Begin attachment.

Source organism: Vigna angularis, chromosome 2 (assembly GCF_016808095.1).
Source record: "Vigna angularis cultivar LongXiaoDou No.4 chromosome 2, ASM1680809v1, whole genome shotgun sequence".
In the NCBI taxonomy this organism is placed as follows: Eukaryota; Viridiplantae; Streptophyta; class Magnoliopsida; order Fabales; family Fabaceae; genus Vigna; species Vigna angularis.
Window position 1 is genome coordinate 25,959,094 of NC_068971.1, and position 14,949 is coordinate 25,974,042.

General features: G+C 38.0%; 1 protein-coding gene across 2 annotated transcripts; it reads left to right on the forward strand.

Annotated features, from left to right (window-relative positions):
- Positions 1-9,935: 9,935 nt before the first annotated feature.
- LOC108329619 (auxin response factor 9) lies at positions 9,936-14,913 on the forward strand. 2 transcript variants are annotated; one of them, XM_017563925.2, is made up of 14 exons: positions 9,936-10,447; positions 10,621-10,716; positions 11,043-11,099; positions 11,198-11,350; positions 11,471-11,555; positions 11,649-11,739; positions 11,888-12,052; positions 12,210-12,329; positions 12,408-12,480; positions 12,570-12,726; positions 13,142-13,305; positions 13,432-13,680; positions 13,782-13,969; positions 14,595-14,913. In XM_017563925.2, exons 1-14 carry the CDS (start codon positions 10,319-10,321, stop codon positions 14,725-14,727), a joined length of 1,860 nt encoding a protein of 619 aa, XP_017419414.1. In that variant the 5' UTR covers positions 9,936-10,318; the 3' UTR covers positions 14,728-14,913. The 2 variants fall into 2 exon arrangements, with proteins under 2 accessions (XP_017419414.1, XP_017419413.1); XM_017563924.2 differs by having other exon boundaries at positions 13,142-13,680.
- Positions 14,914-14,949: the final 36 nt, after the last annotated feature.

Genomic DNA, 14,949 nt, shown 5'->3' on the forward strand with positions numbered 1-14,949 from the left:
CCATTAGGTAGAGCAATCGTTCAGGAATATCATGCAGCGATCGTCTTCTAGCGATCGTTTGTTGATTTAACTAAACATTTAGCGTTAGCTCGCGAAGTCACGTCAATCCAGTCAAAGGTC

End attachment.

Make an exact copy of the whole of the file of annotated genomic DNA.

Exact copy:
Source organism: Vigna angularis, chromosome 2 (assembly GCF_016808095.1).
Source record: "Vigna angularis cultivar LongXiaoDou No.4 chromosome 2, ASM1680809v1, whole genome shotgun sequence".
In the NCBI taxonomy this organism is placed as follows: Eukaryota; Viridiplantae; Streptophyta; class Magnoliopsida; order Fabales; family Fabaceae; genus Vigna; species Vigna angularis.
Window position 1 is genome coordinate 25,959,094 of NC_068971.1, and position 14,949 is coordinate 25,974,042.

General features: G+C 38.0%; 1 protein-coding gene across 2 annotated transcripts; it reads left to right on the forward strand.

Annotated features, from left to right (window-relative positions):
- Positions 1-9,935: 9,935 nt before the first annotated feature.
- LOC108329619 (auxin response factor 9) lies at positions 9,936-14,913 on the forward strand. 2 transcript variants are annotated; one of them, XM_017563925.2, is made up of 14 exons: positions 9,936-10,447; positions 10,621-10,716; positions 11,043-11,099; positions 11,198-11,350; positions 11,471-11,555; positions 11,649-11,739; positions 11,888-12,052; positions 12,210-12,329; positions 12,408-12,480; positions 12,570-12,726; positions 13,142-13,305; positions 13,432-13,680; positions 13,782-13,969; positions 14,595-14,913. In XM_017563925.2, exons 1-14 carry the CDS (start codon positions 10,319-10,321, stop codon positions 14,725-14,727), a joined length of 1,860 nt encoding a protein of 619 aa, XP_017419414.1. In that variant the 5' UTR covers positions 9,936-10,318; the 3' UTR covers positions 14,728-14,913. The 2 variants fall into 2 exon arrangements, with proteins under 2 accessions (XP_017419414.1, XP_017419413.1); XM_017563924.2 differs by having other exon boundaries at positions 13,142-13,680.
- Positions 14,914-14,949: the final 36 nt, after the last annotated feature.

Genomic DNA, 14,949 nt, shown 5'->3' on the forward strand with positions numbered 1-14,949 from the left:
CCATTAGGTAGAGCAATCGTTCAGGAATATCATGCAGCGATCGTCTTCTAGCGATCGTTTGTTGATTTAACTAAACATTTAGCGTTAGCTCGCGAAGTCACGTCAATCCAGTCAAAGGTC